This is why Israel-Palestine looms larger in my consciousness than other distant conflicts. It’s why, in 2014, when I walked by a group of Jews demonstrating in support of Israel’s bombardment of the open-air prison that is Gaza — in the name of Holocaust victims — I was overcome by despair and impotent rage.
Jews who take a different interpretation of their inheritances and obligations appear to feel similarly when they encounter sentiments like mine. And such emotions are the stuff of which engagement and virality are made.
2) The U.S. is more heavily implicated in Israel-Palestine than in other foreign conflicts.
Yglesias argues that, in the present context, America’s support for Israel is of little consequence. Israel is a rich country and does not need our aid. The Gulf States have decided they’d rather make common cause with Israel in a regional struggle against Iran than support the Palestinian cause. We just don’t matter much in this equation.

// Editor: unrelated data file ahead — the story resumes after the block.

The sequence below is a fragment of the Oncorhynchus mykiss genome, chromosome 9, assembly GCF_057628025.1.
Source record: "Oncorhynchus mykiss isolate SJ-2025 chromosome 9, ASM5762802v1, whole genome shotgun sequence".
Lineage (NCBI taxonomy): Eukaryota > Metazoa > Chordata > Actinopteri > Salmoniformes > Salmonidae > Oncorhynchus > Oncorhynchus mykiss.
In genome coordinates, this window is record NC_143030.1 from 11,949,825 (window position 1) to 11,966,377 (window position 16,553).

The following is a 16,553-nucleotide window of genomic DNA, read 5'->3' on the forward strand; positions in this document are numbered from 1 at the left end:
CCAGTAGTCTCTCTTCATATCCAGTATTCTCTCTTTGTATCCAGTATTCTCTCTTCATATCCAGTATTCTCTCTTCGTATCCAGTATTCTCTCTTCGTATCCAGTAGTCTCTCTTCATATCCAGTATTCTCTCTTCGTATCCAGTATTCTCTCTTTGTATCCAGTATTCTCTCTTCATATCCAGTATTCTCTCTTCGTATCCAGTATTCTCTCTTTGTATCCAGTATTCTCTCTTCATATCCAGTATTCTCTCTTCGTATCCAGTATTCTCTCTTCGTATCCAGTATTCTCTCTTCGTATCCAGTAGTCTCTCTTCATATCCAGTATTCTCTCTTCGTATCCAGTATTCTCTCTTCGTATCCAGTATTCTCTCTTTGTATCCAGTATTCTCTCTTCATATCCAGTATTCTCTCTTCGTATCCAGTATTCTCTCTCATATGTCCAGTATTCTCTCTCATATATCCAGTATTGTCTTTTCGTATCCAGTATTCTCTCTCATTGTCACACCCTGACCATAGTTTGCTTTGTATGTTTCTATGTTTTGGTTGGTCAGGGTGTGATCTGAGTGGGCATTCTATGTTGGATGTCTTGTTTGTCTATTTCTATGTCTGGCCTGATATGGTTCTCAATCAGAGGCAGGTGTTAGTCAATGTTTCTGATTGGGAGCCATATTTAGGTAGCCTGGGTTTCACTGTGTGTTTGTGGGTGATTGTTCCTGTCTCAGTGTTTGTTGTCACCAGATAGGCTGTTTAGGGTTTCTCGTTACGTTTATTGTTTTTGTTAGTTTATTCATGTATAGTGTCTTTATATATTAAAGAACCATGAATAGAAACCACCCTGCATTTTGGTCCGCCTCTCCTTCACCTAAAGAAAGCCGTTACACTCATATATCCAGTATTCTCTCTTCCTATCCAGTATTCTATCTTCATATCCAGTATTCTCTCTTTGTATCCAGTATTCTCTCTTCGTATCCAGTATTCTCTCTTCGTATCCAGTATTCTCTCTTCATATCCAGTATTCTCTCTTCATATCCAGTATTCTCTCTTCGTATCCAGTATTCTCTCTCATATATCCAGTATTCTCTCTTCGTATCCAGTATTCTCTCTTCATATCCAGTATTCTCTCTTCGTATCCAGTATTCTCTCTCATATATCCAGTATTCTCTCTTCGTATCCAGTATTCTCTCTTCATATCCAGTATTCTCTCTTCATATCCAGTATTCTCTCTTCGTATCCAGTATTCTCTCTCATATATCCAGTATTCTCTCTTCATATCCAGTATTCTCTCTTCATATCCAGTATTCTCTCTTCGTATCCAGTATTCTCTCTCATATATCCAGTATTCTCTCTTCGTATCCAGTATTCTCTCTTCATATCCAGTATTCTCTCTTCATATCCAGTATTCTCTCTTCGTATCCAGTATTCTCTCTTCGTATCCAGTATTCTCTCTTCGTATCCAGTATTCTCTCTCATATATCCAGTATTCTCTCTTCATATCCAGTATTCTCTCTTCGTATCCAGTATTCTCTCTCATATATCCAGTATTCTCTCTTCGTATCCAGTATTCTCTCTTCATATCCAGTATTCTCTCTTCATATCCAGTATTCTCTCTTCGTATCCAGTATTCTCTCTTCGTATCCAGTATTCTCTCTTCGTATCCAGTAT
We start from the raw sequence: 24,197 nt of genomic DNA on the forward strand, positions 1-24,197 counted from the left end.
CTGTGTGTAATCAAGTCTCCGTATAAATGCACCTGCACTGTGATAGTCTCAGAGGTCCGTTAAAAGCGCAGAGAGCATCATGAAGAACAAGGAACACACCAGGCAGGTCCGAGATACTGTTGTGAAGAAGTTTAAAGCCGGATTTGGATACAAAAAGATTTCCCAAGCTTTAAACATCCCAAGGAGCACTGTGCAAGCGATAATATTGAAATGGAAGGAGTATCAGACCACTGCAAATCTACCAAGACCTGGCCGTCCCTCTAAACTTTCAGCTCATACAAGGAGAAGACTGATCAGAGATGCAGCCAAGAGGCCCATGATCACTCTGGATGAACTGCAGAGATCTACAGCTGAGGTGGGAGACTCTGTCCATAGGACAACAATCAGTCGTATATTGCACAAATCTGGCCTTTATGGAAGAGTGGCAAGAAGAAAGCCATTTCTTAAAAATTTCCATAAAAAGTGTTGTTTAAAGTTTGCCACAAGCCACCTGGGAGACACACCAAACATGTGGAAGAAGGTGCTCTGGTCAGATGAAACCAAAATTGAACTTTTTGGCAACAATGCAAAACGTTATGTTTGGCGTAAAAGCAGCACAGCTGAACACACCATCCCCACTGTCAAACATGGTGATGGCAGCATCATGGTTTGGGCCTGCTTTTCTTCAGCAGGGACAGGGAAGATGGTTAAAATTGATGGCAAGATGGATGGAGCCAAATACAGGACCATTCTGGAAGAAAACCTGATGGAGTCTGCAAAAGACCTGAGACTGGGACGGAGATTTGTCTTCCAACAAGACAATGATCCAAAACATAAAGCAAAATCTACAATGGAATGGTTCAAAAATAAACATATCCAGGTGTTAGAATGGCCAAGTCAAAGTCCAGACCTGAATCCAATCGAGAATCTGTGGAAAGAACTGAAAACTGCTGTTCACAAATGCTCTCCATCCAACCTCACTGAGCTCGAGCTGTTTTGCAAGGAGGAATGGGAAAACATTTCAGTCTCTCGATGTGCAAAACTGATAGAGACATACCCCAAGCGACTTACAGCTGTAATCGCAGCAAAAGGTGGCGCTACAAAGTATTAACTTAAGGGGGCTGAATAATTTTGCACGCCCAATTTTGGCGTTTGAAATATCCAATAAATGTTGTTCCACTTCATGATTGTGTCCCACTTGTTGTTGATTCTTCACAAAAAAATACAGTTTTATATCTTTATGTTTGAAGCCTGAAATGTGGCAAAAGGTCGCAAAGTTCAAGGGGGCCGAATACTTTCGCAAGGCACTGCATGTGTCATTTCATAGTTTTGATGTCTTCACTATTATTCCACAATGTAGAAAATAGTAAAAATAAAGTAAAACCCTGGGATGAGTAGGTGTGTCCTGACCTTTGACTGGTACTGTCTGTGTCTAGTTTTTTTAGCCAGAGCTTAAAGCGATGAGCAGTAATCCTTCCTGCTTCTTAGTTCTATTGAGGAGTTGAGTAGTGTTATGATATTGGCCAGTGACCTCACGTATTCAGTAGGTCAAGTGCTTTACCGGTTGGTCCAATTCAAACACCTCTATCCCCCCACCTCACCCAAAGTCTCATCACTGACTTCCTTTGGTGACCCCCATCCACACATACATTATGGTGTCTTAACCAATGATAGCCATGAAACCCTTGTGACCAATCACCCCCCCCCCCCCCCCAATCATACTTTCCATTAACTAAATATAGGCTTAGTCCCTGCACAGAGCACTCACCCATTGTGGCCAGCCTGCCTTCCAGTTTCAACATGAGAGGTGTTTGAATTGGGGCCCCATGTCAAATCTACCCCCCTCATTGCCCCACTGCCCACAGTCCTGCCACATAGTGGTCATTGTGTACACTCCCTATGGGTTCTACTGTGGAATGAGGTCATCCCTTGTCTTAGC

This is a reasonable hypothesis. But it hasn’t really been tested. The U.S. government hasn’t applied serious pressure to Israel in decades. We don’t know what would happen to Israel’s domestic politics if America cut off aid, supported critical resolutions at the U.N., and encouraged its allies to apply pressure. The U.S. government certainly has the capacity to influence events in the region. If Uncle Sam gave Israel the Iran treatment — and cut off its access to the American financial system, while placing secondary sanctions on its trading partners — it would surely have greater incentive to make concessions. And were Israel to start treating Palestinians within the green line as full citizens, and adopting a conciliatory posture toward the West Bank and Gaza, it seems likely that Hamas (or at least, its most militant elements) would be weakened. Such a U.S. foreign policy is politically unthinkable, and all sanctions are suspect on humanitarian grounds. But the U.S. state is not powerless here.